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Reviews - Skraag: City of Orcs
 
by Matthew Pook


Skraag cover Title: Skraag - City of Orcs
Publisher: Mongoose Publishing
Written by Wil Upchurch
Cover by Ralph Horsley
Price: $14.95
64-page softbound cover

For their fifth and latest series of d20 supplements, Mongoose Publishing aims to concentrate upon 'Cities of Fantasy.' Each entry is designed as an entire city that can be dropped straight into an already existing campaign, or form the basis of a campaign of its own. The first City of Fantasy is Skraag - City of Orcs, which takes a leaf out of Tolkien's The Lord of the Rings in that it's actually a former Dwarven outpost now infested by Orcs, somewhat like the Mines of Moria.

Barring one or two typographical errors, Skraag - City of Orcs is laid out to Mongoose's typical high standard. Orc illustrations are liberally sprinkled throughout, and while some of these are a little rough, most are rather good -- the work of both Philip Renne and David Griffith is uniformly excellent. What does let the look of Skraag - City of Orcs down are the rather rough maps, which fail to convey as much information as they ought.

Spoilers Sighted Ahead
As the book informs us, Skraag was once the Dwarven trading post of Ironhallow Hall. The dispossessed Ironhallow clan founded their new home in a network of Troglodyte-infested caves over seven hundred years ago, and expanded upon them as the centuries passed. One hundred years ago, an Orc horde descended upon Ironhallow Hall, slaughtering all before them and driving the Dwarves out. The horde stayed and feasted, and with their Orc forces at near exhaustion point, its leaders realizing that they had found a home in the caves and the mountainside plain before them. They re-named it Skraag, new base of operations for the horde. Two decades ago, the horde had grown lazy and their shaman, Akrilla, predicted that a great catastrophe would strike Skraag. It did, and the Orc warlords took the opportunity to both blame the great storm known as the Fury of the Maimed Lord on the shaman Akrilla, and reorganize the horde.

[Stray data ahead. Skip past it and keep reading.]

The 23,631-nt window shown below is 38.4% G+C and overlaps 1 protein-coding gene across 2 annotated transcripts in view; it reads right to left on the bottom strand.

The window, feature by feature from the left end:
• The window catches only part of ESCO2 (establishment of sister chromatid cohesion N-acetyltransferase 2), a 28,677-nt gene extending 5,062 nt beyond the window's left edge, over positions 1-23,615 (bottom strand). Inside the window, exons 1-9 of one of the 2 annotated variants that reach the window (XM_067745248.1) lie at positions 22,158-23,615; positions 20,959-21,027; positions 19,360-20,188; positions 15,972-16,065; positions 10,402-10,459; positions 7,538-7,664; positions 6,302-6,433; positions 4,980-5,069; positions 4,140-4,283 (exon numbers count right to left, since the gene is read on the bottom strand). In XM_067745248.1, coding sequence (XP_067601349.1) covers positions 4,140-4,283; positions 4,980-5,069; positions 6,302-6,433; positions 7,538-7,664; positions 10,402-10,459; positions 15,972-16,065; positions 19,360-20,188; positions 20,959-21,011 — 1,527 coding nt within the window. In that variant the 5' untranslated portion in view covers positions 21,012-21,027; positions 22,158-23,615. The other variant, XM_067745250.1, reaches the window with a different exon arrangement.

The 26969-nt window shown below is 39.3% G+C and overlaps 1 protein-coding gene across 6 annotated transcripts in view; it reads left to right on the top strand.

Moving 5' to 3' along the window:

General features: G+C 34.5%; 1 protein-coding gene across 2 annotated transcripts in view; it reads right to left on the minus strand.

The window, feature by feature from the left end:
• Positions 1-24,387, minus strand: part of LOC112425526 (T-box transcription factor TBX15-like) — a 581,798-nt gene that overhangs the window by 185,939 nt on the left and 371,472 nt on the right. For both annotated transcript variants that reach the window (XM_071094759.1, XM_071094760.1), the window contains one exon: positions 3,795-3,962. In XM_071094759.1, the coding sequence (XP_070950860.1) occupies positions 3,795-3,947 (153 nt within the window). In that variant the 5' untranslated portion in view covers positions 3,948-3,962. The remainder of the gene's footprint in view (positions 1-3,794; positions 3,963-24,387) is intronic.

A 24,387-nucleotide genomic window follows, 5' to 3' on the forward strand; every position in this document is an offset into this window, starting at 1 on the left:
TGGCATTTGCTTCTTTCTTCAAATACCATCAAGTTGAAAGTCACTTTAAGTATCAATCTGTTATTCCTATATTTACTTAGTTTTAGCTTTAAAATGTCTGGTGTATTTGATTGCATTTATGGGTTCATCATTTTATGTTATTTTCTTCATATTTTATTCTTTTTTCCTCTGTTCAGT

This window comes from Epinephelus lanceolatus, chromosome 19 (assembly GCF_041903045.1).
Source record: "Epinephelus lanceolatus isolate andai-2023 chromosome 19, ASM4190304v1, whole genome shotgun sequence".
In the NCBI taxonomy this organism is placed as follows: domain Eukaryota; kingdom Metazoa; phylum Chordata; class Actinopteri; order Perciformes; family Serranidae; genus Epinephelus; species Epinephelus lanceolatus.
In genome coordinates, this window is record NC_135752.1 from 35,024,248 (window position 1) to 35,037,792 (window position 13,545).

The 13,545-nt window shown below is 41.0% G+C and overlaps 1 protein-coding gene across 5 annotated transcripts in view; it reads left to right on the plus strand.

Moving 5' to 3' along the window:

The warlords exiled the shaman and rallied the horde, telling their warriors that they had grown complacent, that they should go out and destroy in their god's name, or suffer the vengeance of the Maimed Lord. Since then, the bulk of the horde has remained away from Skraag, warlords taking it in turns to bring their forces back to the city for rest and recuperation. A city master, Cylus Groon, who maintains order through his lieutenants, currently runs the city. Despite the lack of trade with the outside world, Groon has made himself rich skimming off monies from various sources. These include the loot returned to Skraag by the horde, the meagre services provided for the returned troops and the taxes he occasionally levies upon Skraag's inhabitants. Groon also nominally controls the only source of water in the city, an underground lake. He has alliances with the Blackmuck tribe of Orcs, who maintain and repair the city's siege enginery, and the Ugreckt tribe. These are hobgoblins, hired to maintain Skraag's defenses and to manufacture weaponry for the horde in a closed off section of the city. Of course, neither side of these alliances trust the other.

Naturally, the city master has his enemies, and chief amongst them is Grogan Thral. Grogan commands Skraag's Home Force of the horde, permanently garrisoned to provide the city's primary defense. Thral constantly looks for evidence of Groon's misdeeds so he can topple Groon and take his place. Both Thral and Groon have to answer to the war master of the horde, Thak, and though he might be aware of the scheming between them, the truth is that Groon keeps Skraag running along quite smoothly for an Orc. Another enemy actively operating against the city is the Dwarven Resistance. Their leaders are the Warriors of the Nine, who were captured in the final defense of Ironhallow Hall and mutilated by their Orc captors. Subsequently released, they now work from a secret base in the caverns below Skraag, conducting guerrilla strikes, and on occasion even attempting to assassinate both Cylus Groon and Grogan Thal.